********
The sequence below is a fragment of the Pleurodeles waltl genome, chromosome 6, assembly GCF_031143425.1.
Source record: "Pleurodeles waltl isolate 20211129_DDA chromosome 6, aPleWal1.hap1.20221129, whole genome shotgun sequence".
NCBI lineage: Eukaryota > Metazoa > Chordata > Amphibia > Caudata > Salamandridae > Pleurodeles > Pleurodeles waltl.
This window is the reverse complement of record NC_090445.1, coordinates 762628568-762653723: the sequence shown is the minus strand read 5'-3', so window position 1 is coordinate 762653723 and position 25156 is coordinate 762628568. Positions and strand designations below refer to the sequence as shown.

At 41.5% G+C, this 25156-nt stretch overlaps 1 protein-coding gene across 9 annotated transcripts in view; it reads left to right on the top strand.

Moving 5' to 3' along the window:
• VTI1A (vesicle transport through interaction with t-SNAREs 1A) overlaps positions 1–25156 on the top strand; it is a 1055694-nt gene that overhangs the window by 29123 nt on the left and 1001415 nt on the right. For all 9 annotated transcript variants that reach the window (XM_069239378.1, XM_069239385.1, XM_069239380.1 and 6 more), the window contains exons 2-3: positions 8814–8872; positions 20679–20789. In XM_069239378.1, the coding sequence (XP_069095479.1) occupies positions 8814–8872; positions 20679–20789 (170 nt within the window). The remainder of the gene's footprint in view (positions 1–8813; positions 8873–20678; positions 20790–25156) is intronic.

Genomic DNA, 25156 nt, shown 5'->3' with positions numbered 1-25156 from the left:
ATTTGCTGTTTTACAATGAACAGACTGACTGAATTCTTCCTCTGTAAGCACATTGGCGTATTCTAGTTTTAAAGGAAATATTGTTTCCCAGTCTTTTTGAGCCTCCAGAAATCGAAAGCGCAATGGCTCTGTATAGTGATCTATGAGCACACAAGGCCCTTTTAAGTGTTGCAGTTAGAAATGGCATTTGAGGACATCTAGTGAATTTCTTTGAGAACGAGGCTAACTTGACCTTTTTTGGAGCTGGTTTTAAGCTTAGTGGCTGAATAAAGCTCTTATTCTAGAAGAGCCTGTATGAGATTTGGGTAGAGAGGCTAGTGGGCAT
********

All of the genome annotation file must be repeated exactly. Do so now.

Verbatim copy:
The sequence below is a fragment of the Pleurodeles waltl genome, chromosome 6, assembly GCF_031143425.1.
Source record: "Pleurodeles waltl isolate 20211129_DDA chromosome 6, aPleWal1.hap1.20221129, whole genome shotgun sequence".
NCBI lineage: Eukaryota > Metazoa > Chordata > Amphibia > Caudata > Salamandridae > Pleurodeles > Pleurodeles waltl.
This window is the reverse complement of record NC_090445.1, coordinates 762628568-762653723: the sequence shown is the minus strand read 5'-3', so window position 1 is coordinate 762653723 and position 25156 is coordinate 762628568. Positions and strand designations below refer to the sequence as shown.

At 41.5% G+C, this 25156-nt stretch overlaps 1 protein-coding gene across 9 annotated transcripts in view; it reads left to right on the top strand.

Moving 5' to 3' along the window:
• VTI1A (vesicle transport through interaction with t-SNAREs 1A) overlaps positions 1–25156 on the top strand; it is a 1055694-nt gene that overhangs the window by 29123 nt on the left and 1001415 nt on the right. For all 9 annotated transcript variants that reach the window (XM_069239378.1, XM_069239385.1, XM_069239380.1 and 6 more), the window contains exons 2-3: positions 8814–8872; positions 20679–20789. In XM_069239378.1, the coding sequence (XP_069095479.1) occupies positions 8814–8872; positions 20679–20789 (170 nt within the window). The remainder of the gene's footprint in view (positions 1–8813; positions 8873–20678; positions 20790–25156) is intronic.

Genomic DNA, 25156 nt, shown 5'->3' with positions numbered 1-25156 from the left:
ATTTGCTGTTTTACAATGAACAGACTGACTGAATTCTTCCTCTGTAAGCACATTGGCGTATTCTAGTTTTAAAGGAAATATTGTTTCCCAGTCTTTTTGAGCCTCCAGAAATCGAAAGCGCAATGGCTCTGTATAGTGATCTATGAGCACACAAGGCCCTTTTAAGTGTTGCAGTTAGAAATGGCATTTGAGGACATCTAGTGAATTTCTTTGAGAACGAGGCTAACTTGACCTTTTTTGGAGCTGGTTTTAAGCTTAGTGGCTGAATAAAGCTCTTATTCTAGAAGAGCCTGTATGAGATTTGGGTAGAGAGGCTAGTGGGCAT